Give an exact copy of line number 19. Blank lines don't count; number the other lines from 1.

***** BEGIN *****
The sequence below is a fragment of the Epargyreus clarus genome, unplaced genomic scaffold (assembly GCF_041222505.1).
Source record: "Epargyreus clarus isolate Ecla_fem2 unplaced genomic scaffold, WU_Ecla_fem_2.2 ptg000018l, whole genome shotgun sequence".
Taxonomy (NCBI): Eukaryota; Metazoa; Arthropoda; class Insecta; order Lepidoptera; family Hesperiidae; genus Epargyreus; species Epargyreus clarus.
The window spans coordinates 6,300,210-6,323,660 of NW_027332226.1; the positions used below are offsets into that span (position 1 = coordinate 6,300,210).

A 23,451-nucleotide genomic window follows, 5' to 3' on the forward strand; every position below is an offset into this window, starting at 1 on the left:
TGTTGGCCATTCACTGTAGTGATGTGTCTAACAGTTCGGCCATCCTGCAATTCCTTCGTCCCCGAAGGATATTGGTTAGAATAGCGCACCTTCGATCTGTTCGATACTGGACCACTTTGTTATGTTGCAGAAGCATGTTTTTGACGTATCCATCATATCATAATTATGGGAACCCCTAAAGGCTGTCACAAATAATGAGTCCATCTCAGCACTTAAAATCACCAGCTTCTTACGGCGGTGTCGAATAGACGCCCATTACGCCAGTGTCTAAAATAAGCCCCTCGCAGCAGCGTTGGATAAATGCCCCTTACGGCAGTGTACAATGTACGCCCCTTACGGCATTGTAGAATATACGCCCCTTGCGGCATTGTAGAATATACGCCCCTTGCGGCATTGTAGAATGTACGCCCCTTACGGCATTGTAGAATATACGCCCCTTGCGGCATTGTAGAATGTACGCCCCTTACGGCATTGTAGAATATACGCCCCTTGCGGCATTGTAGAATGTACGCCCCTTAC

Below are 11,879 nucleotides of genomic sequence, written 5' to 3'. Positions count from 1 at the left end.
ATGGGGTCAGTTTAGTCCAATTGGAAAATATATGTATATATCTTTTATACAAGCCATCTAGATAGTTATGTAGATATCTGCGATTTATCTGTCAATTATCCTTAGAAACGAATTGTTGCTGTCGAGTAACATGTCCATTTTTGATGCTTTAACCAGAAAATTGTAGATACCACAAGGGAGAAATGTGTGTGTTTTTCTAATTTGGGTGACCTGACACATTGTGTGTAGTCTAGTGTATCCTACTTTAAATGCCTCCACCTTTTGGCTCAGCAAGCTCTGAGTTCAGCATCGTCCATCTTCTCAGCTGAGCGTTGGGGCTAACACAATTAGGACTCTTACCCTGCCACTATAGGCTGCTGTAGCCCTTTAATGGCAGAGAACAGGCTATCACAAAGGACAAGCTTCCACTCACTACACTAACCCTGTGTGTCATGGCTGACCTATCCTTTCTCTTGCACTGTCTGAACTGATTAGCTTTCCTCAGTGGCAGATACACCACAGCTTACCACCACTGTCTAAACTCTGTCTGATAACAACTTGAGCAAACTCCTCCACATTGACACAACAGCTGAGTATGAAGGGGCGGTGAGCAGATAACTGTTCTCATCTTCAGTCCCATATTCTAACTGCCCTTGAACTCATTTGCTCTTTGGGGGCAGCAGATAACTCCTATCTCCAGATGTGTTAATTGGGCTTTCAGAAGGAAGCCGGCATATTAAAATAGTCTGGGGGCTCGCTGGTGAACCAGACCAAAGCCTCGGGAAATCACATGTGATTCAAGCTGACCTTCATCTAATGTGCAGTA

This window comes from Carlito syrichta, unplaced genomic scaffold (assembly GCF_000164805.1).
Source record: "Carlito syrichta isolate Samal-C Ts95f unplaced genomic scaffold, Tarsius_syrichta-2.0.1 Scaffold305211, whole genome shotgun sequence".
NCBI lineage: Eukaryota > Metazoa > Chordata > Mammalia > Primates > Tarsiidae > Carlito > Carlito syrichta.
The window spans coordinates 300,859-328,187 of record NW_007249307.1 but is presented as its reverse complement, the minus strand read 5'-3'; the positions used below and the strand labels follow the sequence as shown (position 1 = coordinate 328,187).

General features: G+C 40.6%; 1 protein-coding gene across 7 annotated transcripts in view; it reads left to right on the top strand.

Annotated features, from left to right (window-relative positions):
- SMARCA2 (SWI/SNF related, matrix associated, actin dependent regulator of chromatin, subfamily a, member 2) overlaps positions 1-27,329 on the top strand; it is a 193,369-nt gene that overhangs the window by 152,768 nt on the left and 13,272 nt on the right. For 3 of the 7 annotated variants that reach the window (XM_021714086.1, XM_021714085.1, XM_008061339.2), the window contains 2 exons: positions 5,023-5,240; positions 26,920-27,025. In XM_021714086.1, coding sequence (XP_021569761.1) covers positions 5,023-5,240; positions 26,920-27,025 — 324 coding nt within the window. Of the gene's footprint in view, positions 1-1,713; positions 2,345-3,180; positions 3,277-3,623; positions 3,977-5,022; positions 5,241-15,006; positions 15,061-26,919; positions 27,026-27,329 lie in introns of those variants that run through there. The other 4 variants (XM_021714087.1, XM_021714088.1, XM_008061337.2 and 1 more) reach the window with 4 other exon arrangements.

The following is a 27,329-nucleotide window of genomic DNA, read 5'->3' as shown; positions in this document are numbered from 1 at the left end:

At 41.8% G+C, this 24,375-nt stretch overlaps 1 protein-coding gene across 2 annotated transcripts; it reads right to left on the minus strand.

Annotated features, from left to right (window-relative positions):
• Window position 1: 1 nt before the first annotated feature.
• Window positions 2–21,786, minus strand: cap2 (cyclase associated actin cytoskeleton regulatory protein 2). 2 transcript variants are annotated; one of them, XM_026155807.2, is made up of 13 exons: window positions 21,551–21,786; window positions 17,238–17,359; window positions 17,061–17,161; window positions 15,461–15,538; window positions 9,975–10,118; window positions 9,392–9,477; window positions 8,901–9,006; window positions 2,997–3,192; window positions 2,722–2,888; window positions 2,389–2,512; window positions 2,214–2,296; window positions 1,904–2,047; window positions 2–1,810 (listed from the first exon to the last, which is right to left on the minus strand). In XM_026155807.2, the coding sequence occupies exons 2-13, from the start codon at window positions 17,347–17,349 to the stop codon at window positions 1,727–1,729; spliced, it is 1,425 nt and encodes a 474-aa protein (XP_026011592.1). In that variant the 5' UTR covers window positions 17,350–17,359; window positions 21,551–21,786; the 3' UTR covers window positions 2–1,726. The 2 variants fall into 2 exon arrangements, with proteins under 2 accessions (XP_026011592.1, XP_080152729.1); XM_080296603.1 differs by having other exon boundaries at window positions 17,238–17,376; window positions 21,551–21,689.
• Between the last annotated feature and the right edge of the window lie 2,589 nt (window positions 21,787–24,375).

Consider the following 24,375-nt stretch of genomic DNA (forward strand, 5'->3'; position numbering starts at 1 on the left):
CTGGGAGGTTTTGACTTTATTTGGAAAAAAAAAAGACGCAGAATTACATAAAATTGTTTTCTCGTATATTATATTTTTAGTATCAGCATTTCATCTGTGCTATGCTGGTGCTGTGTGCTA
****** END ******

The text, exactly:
• Window position 1: 1 nt before the first annotated feature.